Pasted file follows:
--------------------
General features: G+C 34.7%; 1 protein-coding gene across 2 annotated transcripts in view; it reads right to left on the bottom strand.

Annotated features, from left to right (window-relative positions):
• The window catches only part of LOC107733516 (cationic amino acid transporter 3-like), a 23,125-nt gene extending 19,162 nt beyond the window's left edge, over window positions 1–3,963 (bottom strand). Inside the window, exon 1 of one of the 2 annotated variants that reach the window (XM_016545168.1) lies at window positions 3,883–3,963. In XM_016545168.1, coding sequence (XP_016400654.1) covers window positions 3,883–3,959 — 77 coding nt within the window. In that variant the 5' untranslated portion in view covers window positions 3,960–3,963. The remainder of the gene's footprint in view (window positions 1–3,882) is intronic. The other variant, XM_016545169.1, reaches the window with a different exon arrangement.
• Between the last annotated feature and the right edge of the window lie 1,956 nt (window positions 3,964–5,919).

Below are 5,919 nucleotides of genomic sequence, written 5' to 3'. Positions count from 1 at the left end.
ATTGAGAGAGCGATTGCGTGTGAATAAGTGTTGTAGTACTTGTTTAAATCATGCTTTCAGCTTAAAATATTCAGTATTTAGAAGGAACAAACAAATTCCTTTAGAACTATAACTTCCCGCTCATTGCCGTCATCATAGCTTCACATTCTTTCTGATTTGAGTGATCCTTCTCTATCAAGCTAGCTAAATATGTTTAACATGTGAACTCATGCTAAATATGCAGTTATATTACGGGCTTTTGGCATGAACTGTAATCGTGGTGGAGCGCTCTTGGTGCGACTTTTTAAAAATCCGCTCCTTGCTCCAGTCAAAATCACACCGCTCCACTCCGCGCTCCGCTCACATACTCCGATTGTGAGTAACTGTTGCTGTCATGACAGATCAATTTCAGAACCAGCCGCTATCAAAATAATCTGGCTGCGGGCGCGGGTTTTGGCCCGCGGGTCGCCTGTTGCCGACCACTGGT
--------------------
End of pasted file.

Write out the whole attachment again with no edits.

General features: G+C 34.7%; 1 protein-coding gene across 2 annotated transcripts in view; it reads right to left on the bottom strand.

Annotated features, from left to right (window-relative positions):
• The window catches only part of LOC107733516 (cationic amino acid transporter 3-like), a 23,125-nt gene extending 19,162 nt beyond the window's left edge, over window positions 1–3,963 (bottom strand). Inside the window, exon 1 of one of the 2 annotated variants that reach the window (XM_016545168.1) lies at window positions 3,883–3,963. In XM_016545168.1, coding sequence (XP_016400654.1) covers window positions 3,883–3,959 — 77 coding nt within the window. In that variant the 5' untranslated portion in view covers window positions 3,960–3,963. The remainder of the gene's footprint in view (window positions 1–3,882) is intronic. The other variant, XM_016545169.1, reaches the window with a different exon arrangement.
• Between the last annotated feature and the right edge of the window lie 1,956 nt (window positions 3,964–5,919).

Below are 5,919 nucleotides of genomic sequence, written 5' to 3'. Positions count from 1 at the left end.
ATTGAGAGAGCGATTGCGTGTGAATAAGTGTTGTAGTACTTGTTTAAATCATGCTTTCAGCTTAAAATATTCAGTATTTAGAAGGAACAAACAAATTCCTTTAGAACTATAACTTCCCGCTCATTGCCGTCATCATAGCTTCACATTCTTTCTGATTTGAGTGATCCTTCTCTATCAAGCTAGCTAAATATGTTTAACATGTGAACTCATGCTAAATATGCAGTTATATTACGGGCTTTTGGCATGAACTGTAATCGTGGTGGAGCGCTCTTGGTGCGACTTTTTAAAAATCCGCTCCTTGCTCCAGTCAAAATCACACCGCTCCACTCCGCGCTCCGCTCACATACTCCGATTGTGAGTAACTGTTGCTGTCATGACAGATCAATTTCAGAACCAGCCGCTATCAAAATAATCTGGCTGCGGGCGCGGGTTTTGGCCCGCGGGTCGCCTGTTGCCGACCACTGGT